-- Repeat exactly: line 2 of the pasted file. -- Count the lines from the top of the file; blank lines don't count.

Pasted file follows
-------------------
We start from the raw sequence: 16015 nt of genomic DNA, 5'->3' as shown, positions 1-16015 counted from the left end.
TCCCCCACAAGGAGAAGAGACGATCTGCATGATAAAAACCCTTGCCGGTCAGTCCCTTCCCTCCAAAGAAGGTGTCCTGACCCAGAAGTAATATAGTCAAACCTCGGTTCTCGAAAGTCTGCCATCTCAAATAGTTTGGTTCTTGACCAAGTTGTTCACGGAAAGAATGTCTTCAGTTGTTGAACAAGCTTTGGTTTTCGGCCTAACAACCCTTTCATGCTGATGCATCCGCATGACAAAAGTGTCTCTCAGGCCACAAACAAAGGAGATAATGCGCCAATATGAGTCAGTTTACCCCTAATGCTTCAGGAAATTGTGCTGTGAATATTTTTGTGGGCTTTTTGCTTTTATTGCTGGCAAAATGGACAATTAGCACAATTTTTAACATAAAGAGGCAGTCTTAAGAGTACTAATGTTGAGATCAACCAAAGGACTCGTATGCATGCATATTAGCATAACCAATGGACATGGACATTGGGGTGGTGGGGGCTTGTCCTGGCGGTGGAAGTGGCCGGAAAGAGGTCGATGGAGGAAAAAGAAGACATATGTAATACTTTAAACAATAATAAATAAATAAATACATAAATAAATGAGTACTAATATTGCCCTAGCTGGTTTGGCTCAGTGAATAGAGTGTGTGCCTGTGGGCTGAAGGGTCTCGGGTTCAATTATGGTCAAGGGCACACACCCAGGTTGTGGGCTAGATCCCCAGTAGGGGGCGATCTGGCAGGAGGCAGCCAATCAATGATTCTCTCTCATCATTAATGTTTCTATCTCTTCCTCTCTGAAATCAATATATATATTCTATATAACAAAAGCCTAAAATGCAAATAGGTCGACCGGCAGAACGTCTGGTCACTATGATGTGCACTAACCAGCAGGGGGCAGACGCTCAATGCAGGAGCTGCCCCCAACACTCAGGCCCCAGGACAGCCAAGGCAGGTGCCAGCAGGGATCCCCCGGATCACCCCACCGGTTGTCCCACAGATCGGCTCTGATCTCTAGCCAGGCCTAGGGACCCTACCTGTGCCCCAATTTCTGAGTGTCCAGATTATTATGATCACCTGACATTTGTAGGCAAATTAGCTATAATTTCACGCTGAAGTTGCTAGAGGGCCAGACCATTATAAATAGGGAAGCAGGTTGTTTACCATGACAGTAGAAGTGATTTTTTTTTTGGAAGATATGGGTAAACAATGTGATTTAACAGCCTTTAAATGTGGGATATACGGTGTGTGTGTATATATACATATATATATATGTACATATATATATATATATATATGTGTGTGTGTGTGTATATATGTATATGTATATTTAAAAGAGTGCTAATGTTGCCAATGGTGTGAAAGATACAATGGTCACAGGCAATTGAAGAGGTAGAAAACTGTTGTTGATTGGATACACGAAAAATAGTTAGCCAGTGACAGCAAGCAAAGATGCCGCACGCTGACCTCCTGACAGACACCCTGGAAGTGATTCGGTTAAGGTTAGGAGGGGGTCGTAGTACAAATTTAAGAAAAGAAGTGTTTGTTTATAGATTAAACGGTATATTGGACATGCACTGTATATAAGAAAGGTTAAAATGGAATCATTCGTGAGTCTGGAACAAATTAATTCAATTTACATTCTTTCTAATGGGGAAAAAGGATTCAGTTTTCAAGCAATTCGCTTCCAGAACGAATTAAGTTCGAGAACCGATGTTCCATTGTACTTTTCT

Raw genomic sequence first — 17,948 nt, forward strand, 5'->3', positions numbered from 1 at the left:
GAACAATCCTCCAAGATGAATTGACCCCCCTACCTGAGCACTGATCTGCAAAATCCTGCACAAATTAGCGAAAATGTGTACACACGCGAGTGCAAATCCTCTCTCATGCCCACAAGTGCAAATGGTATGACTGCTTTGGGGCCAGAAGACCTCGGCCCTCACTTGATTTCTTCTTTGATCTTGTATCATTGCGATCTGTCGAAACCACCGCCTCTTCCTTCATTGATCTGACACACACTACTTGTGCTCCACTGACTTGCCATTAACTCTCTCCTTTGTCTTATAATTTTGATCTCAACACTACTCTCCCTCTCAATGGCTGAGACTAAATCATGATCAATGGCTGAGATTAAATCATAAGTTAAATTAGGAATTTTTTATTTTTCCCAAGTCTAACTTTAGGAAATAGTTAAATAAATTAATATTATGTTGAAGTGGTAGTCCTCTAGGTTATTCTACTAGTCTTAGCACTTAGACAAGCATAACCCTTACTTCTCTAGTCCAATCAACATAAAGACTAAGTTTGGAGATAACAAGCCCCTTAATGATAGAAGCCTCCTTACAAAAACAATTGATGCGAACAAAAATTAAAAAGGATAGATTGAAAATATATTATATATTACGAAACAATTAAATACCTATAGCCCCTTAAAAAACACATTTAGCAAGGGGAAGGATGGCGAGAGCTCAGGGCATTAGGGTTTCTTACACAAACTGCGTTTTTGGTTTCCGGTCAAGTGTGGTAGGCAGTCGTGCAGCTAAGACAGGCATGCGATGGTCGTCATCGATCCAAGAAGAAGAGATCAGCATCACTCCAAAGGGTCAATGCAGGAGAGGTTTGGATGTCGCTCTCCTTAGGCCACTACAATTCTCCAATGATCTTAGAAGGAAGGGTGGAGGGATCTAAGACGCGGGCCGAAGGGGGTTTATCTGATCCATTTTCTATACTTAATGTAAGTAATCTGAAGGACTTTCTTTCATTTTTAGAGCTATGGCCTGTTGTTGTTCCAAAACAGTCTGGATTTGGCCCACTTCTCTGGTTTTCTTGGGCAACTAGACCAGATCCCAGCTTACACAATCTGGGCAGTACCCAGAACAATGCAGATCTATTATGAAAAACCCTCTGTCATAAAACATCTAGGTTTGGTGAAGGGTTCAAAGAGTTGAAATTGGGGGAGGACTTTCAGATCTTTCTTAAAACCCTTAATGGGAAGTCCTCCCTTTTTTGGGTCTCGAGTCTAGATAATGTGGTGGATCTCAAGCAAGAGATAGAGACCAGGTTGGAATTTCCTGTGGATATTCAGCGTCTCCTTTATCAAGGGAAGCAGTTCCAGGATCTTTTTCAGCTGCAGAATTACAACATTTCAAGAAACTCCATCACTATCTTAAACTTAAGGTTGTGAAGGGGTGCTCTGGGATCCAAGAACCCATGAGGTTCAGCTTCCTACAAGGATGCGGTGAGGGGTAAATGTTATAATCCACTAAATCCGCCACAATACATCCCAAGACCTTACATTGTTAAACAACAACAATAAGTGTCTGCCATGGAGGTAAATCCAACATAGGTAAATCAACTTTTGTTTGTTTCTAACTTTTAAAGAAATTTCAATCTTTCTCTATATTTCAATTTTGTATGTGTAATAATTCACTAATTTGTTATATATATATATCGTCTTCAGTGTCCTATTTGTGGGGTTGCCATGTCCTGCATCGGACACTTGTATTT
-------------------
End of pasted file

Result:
TCCCCCACAAGGAGAAGAGACGATCTGCATGATAAAAACCCTTGCCGGTCAGTCCCTTCCCTCCAAAGAAGGTGTCCTGACCCAGAAGTAATATAGTCAAACCTCGGTTCTCGAAAGTCTGCCATCTCAAATAGTTTGGTTCTTGACCAAGTTGTTCACGGAAAGAATGTCTTCAGTTGTTGAACAAGCTTTGGTTTTCGGCCTAACAACCCTTTCATGCTGATGCATCCGCATGACAAAAGTGTCTCTCAGGCCACAAACAAAGGAGATAATGCGCCAATATGAGTCAGTTTACCCCTAATGCTTCAGGAAATTGTGCTGTGAATATTTTTGTGGGCTTTTTGCTTTTATTGCTGGCAAAATGGACAATTAGCACAATTTTTAACATAAAGAGGCAGTCTTAAGAGTACTAATGTTGAGATCAACCAAAGGACTCGTATGCATGCATATTAGCATAACCAATGGACATGGACATTGGGGTGGTGGGGGCTTGTCCTGGCGGTGGAAGTGGCCGGAAAGAGGTCGATGGAGGAAAAAGAAGACATATGTAATACTTTAAACAATAATAAATAAATAAATACATAAATAAATGAGTACTAATATTGCCCTAGCTGGTTTGGCTCAGTGAATAGAGTGTGTGCCTGTGGGCTGAAGGGTCTCGGGTTCAATTATGGTCAAGGGCACACACCCAGGTTGTGGGCTAGATCCCCAGTAGGGGGCGATCTGGCAGGAGGCAGCCAATCAATGATTCTCTCTCATCATTAATGTTTCTATCTCTTCCTCTCTGAAATCAATATATATATTCTATATAACAAAAGCCTAAAATGCAAATAGGTCGACCGGCAGAACGTCTGGTCACTATGATGTGCACTAACCAGCAGGGGGCAGACGCTCAATGCAGGAGCTGCCCCCAACACTCAGGCCCCAGGACAGCCAAGGCAGGTGCCAGCAGGGATCCCCCGGATCACCCCACCGGTTGTCCCACAGATCGGCTCTGATCTCTAGCCAGGCCTAGGGACCCTACCTGTGCCCCAATTTCTGAGTGTCCAGATTATTATGATCACCTGACATTTGTAGGCAAATTAGCTATAATTTCACGCTGAAGTTGCTAGAGGGCCAGACCATTATAAATAGGGAAGCAGGTTGTTTACCATGACAGTAGAAGTGATTTTTTTTTTGGAAGATATGGGTAAACAATGTGATTTAACAGCCTTTAAATGTGGGATATACGGTGTGTGTGTATATATACATATATATATATGTACATATATATATATATATATATGTGTGTGTGTGTGTATATATGTATATGTATATTTAAAAGAGTGCTAATGTTGCCAATGGTGTGAAAGATACAATGGTCACAGGCAATTGAAGAGGTAGAAAACTGTTGTTGATTGGATACACGAAAAATAGTTAGCCAGTGACAGCAAGCAAAGATGCCGCACGCTGACCTCCTGACAGACACCCTGGAAGTGATTCGGTTAAGGTTAGGAGGGGGTCGTAGTACAAATTTAAGAAAAGAAGTGTTTGTTTATAGATTAAACGGTATATTGGACATGCACTGTATATAAGAAAGGTTAAAATGGAATCATTCGTGAGTCTGGAACAAATTAATTCAATTTACATTCTTTCTAATGGGGAAAAAGGATTCAGTTTTCAAGCAATTCGCTTCCAGAACGAATTAAGTTCGAGAACCGATGTTCCATTGTACTTTTCT